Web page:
I studied mathematics. What really fascinates me is how numbers mirror the world, like how physical products or machines can be represented in a data space through numbers.
It’s quite amazing. The numbers stand for what was recorded by microphones, cameras and controllers in the real world. If you know how to read the numbers, you can get detailed information on any one of the different components in the factory – starting from an individual drive all the way to the entire system.
That data serves as the foundation for AI applications, which is what I focus on in my work. A subset of AI is machine learning, or ML, where systems have the ability to automatically learn from experience (which is data) without being explicitly programmed.
Of course, people still play a role, like coming up with the initial design and telling the ML system what it needs to do. (This is why one type of ML is also referred to as supervised ML.) At Siemens, we also integrate our deep expertise in industrial settings – which is something that sets us apart from the competition.
Big savings with AI and ML
Our goal is to be the trusted partner and end-to-end provider of industrial-grade AI and ML. Proof that we’re achieving that can be found in real-world factories where our ML solutions are making a big difference. An example is in one of Siemens’ own electronics manufacturing plants. An AI system there predicts the probability of pseudo-errors for in-circuit testing. With this information, we know if we need to do costly retesting or if the printed circuit boards are good to be shipped.
This has cut efforts associated with pseudo errors (like manual inspection and rework) by up to 50 percent, which amounts to six-digit euro savings every year.
Too good to be true?
As well as ML does work, there is a downside: when training ML models, we typically rely on static historical extracts of generally dynamic data. However, once models are implemented, the data may change rapidly and even in an unknown and undetected manner. So over time, the performance and reliability of ML models may decrease. That means the data no longer mirrors the world as it is. Not a good thing if you’re relying on ML for sensitive processes, like end-of-line quality testing.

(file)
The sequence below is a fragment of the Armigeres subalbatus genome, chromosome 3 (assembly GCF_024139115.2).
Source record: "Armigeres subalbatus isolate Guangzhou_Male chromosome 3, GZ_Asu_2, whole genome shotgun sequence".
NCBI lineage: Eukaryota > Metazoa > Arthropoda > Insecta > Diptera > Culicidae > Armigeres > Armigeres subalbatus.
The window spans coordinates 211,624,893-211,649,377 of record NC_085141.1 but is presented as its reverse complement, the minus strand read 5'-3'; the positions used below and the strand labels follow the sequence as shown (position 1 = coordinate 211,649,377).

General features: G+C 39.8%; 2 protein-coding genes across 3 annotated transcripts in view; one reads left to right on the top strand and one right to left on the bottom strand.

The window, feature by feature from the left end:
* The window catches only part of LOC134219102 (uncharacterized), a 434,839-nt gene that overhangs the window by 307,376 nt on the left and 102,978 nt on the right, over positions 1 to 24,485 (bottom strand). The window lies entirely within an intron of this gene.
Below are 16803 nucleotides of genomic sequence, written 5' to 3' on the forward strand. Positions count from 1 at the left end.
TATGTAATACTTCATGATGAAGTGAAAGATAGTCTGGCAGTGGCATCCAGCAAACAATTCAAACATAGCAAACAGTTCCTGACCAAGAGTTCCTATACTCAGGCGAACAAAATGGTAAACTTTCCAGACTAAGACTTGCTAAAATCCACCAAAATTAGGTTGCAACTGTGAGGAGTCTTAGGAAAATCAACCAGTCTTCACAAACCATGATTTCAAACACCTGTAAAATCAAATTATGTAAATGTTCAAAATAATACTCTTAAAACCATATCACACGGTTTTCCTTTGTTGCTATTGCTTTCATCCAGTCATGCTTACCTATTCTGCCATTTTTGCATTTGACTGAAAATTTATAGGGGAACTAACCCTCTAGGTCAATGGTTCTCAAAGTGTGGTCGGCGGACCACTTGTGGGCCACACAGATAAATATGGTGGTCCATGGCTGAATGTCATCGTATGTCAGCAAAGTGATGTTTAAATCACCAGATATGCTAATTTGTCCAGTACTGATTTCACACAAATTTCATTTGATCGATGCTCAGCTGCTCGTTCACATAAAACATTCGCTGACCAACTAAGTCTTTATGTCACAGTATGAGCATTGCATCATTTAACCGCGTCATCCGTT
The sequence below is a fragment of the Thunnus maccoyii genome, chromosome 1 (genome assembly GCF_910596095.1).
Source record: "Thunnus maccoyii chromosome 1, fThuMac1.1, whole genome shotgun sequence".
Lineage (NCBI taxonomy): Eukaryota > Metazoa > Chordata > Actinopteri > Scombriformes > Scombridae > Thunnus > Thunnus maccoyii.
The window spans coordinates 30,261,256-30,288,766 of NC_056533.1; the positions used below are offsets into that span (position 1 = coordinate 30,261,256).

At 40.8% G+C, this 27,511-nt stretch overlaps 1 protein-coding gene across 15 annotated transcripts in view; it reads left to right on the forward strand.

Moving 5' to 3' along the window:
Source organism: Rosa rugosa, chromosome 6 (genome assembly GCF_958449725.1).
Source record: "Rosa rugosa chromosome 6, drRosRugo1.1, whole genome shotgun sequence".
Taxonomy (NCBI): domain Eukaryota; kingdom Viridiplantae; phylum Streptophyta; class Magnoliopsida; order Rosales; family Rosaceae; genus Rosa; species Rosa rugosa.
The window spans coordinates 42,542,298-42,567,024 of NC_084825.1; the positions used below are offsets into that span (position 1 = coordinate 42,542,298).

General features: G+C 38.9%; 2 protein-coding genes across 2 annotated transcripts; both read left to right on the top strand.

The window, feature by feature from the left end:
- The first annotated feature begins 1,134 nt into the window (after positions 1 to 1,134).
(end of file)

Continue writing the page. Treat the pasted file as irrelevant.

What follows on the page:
We at Siemens develop and provide software, services and products to keep ML consistently dependable. An example is through scalable systems that indirectly assesses model validity independent of the specific model architecture, implementation environment or feature space. You can find out more about our work in this white paper on reliable ML operations in industrial environments.
It’s all about keeping AI and ML reliable. With a system like ours in place, you can trust what the models are saying; you can be certain that they are an accurate reflection of what is happening. Services like these are one way that Siemens builds trust in AI. And for me, there’s nothing more satisfying than knowing that numbers and data in the virtual world are a true reflection of what’s going on in the physical world.
Find out more under: https://www.siemens.com/digital-enterprise-services